Apple's New MacBook Pros Have Advanced M1 Processors and Popular Old-School Features

Available in 14- and 16-inch sizes, they bring back SD card slots, HDMI ports, and the magnetic MagSafe charger. The company unveiled new AirPods as well.

M1 Pro and M1 Max Photo: Apple

Say goodbye to your MacBook dongles.

Apple on Monday announced updated versions of its MacBook Pro laptops that, in a win for consumers, ditch the divisive keyboard Touch Bar and bring back handy SD card slots, HDMI ports, and the MagSafe power adapter. The high-end notebooks, which come in 14- and 16-inch sizes, begin shipping next week with prices starting at $2,000.

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The new MacBook Pros use more powerful versions of the M1 processor Apple designed for last year’s MacBook Air. The chips come in two tiers—the M1 Pro and M1 Max—and have significantly more cores than the M1, which should lead to computing and graphics improvements in demanding apps like Adobe Lightroom, Blender, and Apple’s own Final Cut Pro, Logic Pro, and Xcode for compiling code.

Other enhancements aimed at pro-level users include improved battery life (up to 21 hours on a single charge, Apple says) and high-refresh displays featuring a relatively new tech called Mini LED.

Apple also unveiled the third generation of entry-level AirPods true wireless headphones, new colors for the HomePod Mini smart speaker, and the Oct. 25 release date for the latest Mac operating system, known as Monterey.

We won’t know for sure how well the new devices perform until we buy them at retail and test them in our labs, but here’s a closer look at what they offer.

MacBook Pro

Now that Apple is bringing back SD card slots and HDMI ports, you don’t need to buy and carry an external dongle just to, say, transfer photos from your camera or plug the Mac into a projector to give a quick presentation at work. The return of MagSafe, meanwhile, brings back a user-friendly power connector that simply pulled away from the laptop when accidentally snared instead of yanking the device to the ground.

All in all, those are not major upgrades, but they’re welcome changes, especially if they one day make their way down to the more consumer-focused MacBook Air.

In a trivia note, this is the first time Apple has released a 14-inch MacBook Pro. The 16-inch Pro was last updated in mid-2020. The 15-inch MacBook Pro is extinct. 

Both models also now use Mini LED display tech.

We’ve already seen it in some televisions and the 12.9-inch iPad Pro, and find that it splits the difference between traditional LCD and the more expensive OLED: It can get very bright, just like an LCD, but with better, more OLED-like contrast and dynamic range, which is the difference between the deepest blacks and brightest whites.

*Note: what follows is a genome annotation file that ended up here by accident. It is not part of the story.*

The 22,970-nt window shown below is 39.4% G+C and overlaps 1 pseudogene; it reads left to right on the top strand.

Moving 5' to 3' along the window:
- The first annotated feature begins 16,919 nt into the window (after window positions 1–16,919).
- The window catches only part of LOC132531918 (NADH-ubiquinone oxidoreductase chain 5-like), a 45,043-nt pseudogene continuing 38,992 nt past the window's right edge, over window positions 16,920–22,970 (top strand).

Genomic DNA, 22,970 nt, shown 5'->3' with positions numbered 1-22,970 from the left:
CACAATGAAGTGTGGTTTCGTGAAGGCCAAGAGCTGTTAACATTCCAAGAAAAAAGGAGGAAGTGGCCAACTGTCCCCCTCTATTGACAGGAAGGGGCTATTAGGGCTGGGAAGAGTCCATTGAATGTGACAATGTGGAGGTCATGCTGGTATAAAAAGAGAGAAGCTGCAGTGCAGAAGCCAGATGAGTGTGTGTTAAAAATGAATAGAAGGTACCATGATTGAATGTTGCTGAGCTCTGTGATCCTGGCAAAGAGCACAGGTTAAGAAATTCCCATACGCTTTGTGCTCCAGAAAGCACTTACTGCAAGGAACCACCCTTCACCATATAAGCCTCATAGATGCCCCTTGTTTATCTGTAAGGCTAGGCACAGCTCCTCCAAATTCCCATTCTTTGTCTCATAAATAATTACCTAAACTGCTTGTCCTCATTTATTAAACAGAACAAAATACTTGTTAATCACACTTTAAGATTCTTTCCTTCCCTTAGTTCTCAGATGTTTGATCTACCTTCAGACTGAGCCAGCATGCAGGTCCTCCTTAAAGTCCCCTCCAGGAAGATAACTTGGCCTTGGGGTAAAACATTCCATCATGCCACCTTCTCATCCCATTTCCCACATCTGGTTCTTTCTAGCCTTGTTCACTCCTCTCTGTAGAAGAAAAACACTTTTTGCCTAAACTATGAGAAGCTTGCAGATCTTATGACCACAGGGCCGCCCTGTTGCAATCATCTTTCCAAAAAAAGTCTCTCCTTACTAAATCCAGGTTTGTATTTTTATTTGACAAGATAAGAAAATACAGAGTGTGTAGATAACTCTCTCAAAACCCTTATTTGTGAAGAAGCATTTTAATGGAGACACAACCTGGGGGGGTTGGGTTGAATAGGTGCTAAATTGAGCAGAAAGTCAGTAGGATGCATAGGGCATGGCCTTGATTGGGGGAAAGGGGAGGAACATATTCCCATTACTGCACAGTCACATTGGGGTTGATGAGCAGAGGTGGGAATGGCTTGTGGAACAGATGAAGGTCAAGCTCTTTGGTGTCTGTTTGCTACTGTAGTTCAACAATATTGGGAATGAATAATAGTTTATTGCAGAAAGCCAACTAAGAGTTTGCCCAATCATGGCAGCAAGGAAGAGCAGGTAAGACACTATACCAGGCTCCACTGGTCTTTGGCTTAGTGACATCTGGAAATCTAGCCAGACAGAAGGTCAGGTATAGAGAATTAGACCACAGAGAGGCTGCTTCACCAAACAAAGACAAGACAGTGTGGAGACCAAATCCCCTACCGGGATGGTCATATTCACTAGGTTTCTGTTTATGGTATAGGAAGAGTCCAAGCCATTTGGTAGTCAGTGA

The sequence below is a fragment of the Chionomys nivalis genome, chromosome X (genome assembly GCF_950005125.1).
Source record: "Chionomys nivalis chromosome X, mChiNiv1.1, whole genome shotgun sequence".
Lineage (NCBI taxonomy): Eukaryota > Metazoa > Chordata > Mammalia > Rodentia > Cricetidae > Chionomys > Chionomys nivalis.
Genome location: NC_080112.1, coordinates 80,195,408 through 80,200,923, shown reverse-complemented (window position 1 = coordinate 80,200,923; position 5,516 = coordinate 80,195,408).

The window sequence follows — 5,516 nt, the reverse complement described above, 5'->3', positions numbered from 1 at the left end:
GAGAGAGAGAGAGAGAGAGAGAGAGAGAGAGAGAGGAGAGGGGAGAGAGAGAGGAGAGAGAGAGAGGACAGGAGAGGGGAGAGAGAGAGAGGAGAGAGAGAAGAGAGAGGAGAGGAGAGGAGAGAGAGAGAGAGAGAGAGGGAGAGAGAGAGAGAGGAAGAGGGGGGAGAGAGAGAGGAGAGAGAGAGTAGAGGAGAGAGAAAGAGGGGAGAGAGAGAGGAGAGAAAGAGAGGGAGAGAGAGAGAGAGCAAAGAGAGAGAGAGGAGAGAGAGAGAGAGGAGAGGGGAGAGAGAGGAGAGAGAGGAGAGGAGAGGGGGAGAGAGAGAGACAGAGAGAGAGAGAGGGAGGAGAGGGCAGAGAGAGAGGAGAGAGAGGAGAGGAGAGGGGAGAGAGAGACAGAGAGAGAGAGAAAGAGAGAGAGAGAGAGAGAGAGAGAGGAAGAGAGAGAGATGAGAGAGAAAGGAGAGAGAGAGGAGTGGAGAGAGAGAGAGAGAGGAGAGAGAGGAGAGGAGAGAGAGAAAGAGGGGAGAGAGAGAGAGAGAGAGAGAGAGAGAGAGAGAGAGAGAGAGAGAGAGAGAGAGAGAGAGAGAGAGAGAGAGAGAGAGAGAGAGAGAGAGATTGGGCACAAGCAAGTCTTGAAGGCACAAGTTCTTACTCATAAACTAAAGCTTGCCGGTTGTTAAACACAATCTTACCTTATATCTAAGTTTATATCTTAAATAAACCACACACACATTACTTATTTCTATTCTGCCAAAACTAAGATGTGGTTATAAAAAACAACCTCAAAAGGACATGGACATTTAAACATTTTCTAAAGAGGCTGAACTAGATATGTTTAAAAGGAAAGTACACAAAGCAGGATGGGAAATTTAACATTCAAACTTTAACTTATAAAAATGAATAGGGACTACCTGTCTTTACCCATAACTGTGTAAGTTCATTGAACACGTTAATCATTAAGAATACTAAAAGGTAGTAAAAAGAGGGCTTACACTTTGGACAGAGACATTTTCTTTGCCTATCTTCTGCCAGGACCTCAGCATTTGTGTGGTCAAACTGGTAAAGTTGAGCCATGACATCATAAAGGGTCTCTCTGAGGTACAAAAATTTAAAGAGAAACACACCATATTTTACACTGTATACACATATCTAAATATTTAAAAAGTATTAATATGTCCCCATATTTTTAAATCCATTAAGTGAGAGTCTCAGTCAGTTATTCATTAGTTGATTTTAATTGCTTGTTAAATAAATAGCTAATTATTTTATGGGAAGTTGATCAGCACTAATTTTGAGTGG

The displays will also feature ProMotion, Apple’s high-refresh rate tech that makes onscreen movement, such as scrolling text and video playback, appear more smooth. You can read more about ProMotion in our iPhone 13 Pro review.

The displays will have a small “notch” at the top to house Apple’s new 1080p webcam and light sensor. We’ll have more to say about the webcam’s performance once we test it, but it’s not compatible with Face ID, Apple says, which means you can’t unlock the laptop by looking into the camera like you do with an iPhone.

In a nod to consumer feedback, Apple has removed the divisive Touch Bar, replacing it with a row of physical buttons. Touch ID remains built into the keyboard.

The MacBook Pro begins shipping next week. The 14-inch model starts at $2,000 with an M1 Pro chip and $2,900 with an M1 Max, and the 16-inch model starts at $2,500 with an M1 Pro and $3,100 with an M1 Max.

AirPods 3

Apple’s true wireless headphones have been a hit with consumers since their launch in 2016, and the latest version looks to continue that momentum with a refreshed design, better battery life, and compatibility with Spatial Audio, Apple’s surround-sound tech for music, movies, and TV shows.

Apple Third Gen iPods
Apple's AirPods (3rd Generation)

Photo: Apple Photo: Apple

Apple has shortened the “stems” of the AirPods, which now resemble the higher-end AirPods Pro. Don’t expect to find new advanced features found in the AirPods Pro (namely noise cancellation, which we rated highly in our tests), but at $180, the new model falls between the second-generation AirPods, now $130, and the Pros, $250.

The battery life has increased from 5 to 6 hours of listening per charge, according to Apple, with a total of 30 hours of juice provided by the charging case (up from 24 hours). 

In other audio news, Apple announced a new tier for its Apple Music streaming service. Priced at $5 per month, Voice Plan lets users pick and choose songs and playlists exclusively using Siri voice commands. The new HomePod Mini colors were also announced, adding orange, yellow, and blue to the current lineup of white and space gray.

Headshot image of Electronics editor Nicholas Deleon

Nicholas De Leon

I've been covering consumer electronics for more than 10 years for publications like TechCrunch, The Daily (R.I.P.), and Motherboard. When I'm not researching or writing about laptops or headphones I can likely be found obsessively consuming news about FC Barcelona, replaying old Super Nintendo games for the hundredth time, or chasing my pet corgi Winston to put his harness on so we can go for a walk. Follow me on Twitter (@nicholasadeleon).